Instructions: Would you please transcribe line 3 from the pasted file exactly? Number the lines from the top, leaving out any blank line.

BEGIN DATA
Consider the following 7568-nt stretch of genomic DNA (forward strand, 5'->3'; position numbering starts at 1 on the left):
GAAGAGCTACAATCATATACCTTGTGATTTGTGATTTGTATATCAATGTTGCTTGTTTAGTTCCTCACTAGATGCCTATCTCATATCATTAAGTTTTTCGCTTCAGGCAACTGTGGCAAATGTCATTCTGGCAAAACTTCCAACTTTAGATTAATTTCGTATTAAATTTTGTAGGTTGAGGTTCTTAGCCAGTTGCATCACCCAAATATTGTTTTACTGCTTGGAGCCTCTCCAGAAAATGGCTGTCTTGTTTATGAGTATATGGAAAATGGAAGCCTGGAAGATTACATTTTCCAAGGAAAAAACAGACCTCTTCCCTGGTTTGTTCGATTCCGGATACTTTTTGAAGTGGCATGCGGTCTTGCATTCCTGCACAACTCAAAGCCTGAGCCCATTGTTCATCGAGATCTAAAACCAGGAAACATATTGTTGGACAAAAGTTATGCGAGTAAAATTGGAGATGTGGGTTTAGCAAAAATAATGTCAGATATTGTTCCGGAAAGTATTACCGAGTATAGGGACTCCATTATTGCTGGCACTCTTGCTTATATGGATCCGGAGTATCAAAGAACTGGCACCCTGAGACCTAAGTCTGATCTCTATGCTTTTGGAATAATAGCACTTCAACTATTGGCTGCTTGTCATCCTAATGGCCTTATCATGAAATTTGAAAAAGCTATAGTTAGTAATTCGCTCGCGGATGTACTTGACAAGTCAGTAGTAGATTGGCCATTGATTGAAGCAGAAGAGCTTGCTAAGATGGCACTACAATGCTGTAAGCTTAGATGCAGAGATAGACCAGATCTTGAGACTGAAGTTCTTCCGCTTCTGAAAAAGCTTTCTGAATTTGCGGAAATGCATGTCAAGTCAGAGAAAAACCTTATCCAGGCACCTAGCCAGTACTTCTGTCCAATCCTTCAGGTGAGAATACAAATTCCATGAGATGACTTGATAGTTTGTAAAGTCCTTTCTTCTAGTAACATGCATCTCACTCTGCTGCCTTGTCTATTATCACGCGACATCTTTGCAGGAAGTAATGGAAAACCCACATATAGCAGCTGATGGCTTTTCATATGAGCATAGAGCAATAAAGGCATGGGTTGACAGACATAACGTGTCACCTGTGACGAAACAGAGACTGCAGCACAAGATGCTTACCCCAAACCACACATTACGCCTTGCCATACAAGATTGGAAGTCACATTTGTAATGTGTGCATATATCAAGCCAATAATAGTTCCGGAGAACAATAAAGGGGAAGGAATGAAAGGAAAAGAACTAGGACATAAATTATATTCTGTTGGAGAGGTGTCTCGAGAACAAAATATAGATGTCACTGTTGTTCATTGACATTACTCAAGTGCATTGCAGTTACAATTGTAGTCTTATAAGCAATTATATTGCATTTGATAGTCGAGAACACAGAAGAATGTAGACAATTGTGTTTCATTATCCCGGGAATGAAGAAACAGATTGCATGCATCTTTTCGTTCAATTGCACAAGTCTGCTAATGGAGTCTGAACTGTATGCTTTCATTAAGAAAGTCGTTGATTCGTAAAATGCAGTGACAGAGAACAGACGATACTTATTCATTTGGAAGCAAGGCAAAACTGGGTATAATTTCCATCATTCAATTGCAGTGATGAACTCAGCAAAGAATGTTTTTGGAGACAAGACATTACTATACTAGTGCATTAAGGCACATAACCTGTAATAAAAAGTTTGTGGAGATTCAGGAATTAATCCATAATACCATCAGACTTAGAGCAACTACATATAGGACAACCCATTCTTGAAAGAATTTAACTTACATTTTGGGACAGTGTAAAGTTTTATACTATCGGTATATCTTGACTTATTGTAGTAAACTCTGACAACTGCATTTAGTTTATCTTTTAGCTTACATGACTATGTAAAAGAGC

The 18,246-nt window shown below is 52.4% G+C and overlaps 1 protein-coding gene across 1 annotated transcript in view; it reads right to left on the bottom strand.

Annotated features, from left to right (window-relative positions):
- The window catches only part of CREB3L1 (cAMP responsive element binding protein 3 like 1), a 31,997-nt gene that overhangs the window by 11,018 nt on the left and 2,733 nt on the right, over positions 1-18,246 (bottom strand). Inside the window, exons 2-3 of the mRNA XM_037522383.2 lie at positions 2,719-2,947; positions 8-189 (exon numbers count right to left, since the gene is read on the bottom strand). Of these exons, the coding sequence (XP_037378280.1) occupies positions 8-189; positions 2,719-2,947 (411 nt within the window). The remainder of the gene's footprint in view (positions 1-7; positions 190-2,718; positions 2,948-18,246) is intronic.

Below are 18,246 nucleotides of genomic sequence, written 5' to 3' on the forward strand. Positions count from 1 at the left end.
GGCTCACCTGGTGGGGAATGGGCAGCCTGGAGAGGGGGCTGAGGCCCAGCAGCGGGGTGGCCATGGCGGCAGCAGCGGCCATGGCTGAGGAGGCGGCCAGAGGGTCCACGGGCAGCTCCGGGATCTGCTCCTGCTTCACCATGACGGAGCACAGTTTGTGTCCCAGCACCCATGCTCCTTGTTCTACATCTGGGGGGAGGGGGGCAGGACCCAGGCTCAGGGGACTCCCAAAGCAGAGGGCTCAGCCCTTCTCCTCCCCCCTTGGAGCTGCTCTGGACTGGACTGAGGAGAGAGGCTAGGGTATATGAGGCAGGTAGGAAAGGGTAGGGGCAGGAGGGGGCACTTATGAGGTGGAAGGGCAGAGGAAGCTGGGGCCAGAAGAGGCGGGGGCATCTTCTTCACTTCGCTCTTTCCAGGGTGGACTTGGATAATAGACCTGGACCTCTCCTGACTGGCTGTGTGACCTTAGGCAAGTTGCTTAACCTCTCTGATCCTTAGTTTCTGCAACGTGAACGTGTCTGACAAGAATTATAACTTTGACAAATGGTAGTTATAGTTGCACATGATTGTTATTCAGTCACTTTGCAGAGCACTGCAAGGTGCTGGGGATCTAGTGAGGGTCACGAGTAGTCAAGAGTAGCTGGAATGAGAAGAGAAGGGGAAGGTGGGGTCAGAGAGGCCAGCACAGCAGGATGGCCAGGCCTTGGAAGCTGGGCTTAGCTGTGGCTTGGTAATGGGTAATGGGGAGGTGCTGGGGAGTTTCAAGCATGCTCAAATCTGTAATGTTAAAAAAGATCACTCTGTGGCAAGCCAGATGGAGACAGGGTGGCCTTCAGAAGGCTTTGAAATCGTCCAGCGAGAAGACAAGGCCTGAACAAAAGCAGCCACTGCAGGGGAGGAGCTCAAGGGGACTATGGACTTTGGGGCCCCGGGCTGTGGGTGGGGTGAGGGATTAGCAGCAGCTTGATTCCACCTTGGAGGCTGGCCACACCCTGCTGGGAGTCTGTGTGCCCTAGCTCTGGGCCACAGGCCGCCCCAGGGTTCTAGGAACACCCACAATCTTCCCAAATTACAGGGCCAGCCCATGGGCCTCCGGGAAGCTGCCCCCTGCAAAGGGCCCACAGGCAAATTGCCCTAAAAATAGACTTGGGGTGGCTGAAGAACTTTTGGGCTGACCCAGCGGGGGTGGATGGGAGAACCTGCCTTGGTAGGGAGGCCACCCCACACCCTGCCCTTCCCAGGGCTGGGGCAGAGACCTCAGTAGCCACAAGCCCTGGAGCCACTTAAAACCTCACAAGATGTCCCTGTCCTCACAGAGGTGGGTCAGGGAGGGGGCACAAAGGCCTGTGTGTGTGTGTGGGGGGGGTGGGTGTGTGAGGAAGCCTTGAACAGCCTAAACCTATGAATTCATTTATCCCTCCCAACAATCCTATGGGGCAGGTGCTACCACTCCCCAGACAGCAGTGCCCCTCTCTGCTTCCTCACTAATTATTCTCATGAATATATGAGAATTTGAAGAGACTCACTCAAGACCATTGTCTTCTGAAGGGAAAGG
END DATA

The 18,246-nt window shown below is 52.4% G+C and overlaps 1 protein-coding gene across 1 annotated transcript in view; it reads right to left on the bottom strand.